It's time to don those rose-tinted glasses to prepare for the fiscal madness called the Oregon tax kicker law.
Now that tax revenues are about to exceed projections by more than 2 percent, we may anticipate checks in the mail. And so will corporations that are headquartered outside Oregon.
In the logic of the economy or taxation, the kicker makes no sense. The Oregonian has nailed the kicker precisely. "Understand, the kicker is not a deliberate economic development strategy. It is a random, ridiculous law, unique to Oregon."
The Oregon Legislature enacted the kicker in 1979 as a tactic to fend off the tax limitation movement that had been inspired by California's Proposition 13. The Legislature failed to enact the best remedy, a homestead exemption. Thus Oregon got two tax limitation measures, both of which have transferred the property tax burden from business to home owners.
The smart approach would be to take tax revenues above a certain level and place them in a rainy-day fund. There have been many proposals for a rainy-day fund. With one exception, this has been a Democratic concept that is opposed by Republicans and the business lobby. Republican House Speaker Lynn Lundquist did propose a kicker, which died at the hands of the business lobby.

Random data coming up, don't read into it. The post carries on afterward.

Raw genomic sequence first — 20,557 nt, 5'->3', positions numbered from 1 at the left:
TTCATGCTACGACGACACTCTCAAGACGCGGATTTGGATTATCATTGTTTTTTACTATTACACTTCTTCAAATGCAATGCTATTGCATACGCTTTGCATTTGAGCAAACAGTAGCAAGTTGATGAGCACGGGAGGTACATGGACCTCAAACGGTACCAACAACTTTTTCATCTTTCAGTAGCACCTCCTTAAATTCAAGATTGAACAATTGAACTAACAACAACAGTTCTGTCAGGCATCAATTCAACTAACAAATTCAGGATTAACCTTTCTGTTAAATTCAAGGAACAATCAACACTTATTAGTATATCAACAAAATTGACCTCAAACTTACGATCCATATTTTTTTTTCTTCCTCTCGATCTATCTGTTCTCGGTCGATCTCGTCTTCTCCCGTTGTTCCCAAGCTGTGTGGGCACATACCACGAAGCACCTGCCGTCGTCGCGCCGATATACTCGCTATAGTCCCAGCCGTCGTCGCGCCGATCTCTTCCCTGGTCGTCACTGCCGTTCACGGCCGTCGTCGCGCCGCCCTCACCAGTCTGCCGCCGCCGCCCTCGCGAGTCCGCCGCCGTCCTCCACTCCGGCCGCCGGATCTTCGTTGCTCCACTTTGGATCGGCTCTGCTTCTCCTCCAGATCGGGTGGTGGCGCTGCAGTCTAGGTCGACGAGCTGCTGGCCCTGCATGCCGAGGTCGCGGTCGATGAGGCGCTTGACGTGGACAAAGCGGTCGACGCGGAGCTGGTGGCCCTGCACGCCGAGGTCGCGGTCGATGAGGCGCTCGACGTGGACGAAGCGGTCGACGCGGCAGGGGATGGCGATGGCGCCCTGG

Creating a rainy-day fund ought to be a bipartisan concept. It is fiscally responsible.
Now that Oregon has spent more than a decade disinvesting in secondary education, higher education and public safety and now that the state's economy is rebounding, it is a travesty to return tax revenues instead of building up reserves against the next recession. The great bulk of business tax refunds will go to headquarters outside Oregon.
Any Republican candidate for governor who wants to be taken seriously must propose a rainy-day fund.
- Daily Astorian